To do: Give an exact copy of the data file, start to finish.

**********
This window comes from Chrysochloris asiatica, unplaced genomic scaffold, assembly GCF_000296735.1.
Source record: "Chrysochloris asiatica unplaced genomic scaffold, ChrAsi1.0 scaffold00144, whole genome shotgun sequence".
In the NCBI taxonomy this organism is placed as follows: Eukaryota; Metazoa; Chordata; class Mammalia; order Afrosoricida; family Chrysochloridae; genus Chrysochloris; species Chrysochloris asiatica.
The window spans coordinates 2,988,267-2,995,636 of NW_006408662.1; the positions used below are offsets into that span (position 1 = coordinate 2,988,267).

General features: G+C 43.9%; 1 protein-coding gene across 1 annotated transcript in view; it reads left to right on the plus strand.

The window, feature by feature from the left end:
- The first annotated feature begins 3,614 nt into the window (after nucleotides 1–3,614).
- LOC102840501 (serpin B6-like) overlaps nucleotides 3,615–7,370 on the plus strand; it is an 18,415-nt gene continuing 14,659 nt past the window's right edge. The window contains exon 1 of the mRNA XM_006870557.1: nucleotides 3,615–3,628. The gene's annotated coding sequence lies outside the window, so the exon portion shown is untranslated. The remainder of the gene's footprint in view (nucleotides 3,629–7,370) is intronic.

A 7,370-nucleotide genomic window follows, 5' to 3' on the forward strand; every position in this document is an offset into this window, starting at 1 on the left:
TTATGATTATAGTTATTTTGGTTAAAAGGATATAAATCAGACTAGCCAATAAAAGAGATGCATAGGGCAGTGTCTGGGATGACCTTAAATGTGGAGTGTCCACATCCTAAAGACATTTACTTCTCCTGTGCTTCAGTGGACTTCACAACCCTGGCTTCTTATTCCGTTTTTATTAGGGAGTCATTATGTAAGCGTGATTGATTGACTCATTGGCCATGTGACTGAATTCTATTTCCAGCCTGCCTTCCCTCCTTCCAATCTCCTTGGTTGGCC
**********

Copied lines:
This window comes from Chrysochloris asiatica, unplaced genomic scaffold, assembly GCF_000296735.1.
Source record: "Chrysochloris asiatica unplaced genomic scaffold, ChrAsi1.0 scaffold00144, whole genome shotgun sequence".
In the NCBI taxonomy this organism is placed as follows: Eukaryota; Metazoa; Chordata; class Mammalia; order Afrosoricida; family Chrysochloridae; genus Chrysochloris; species Chrysochloris asiatica.
The window spans coordinates 2,988,267-2,995,636 of NW_006408662.1; the positions used below are offsets into that span (position 1 = coordinate 2,988,267).

General features: G+C 43.9%; 1 protein-coding gene across 1 annotated transcript in view; it reads left to right on the plus strand.

The window, feature by feature from the left end:
- The first annotated feature begins 3,614 nt into the window (after nucleotides 1–3,614).
- LOC102840501 (serpin B6-like) overlaps nucleotides 3,615–7,370 on the plus strand; it is an 18,415-nt gene continuing 14,659 nt past the window's right edge. The window contains exon 1 of the mRNA XM_006870557.1: nucleotides 3,615–3,628. The gene's annotated coding sequence lies outside the window, so the exon portion shown is untranslated. The remainder of the gene's footprint in view (nucleotides 3,629–7,370) is intronic.

A 7,370-nucleotide genomic window follows, 5' to 3' on the forward strand; every position in this document is an offset into this window, starting at 1 on the left:
TTATGATTATAGTTATTTTGGTTAAAAGGATATAAATCAGACTAGCCAATAAAAGAGATGCATAGGGCAGTGTCTGGGATGACCTTAAATGTGGAGTGTCCACATCCTAAAGACATTTACTTCTCCTGTGCTTCAGTGGACTTCACAACCCTGGCTTCTTATTCCGTTTTTATTAGGGAGTCATTATGTAAGCGTGATTGATTGACTCATTGGCCATGTGACTGAATTCTATTTCCAGCCTGCCTTCCCTCCTTCCAATCTCCTTGGTTGGCC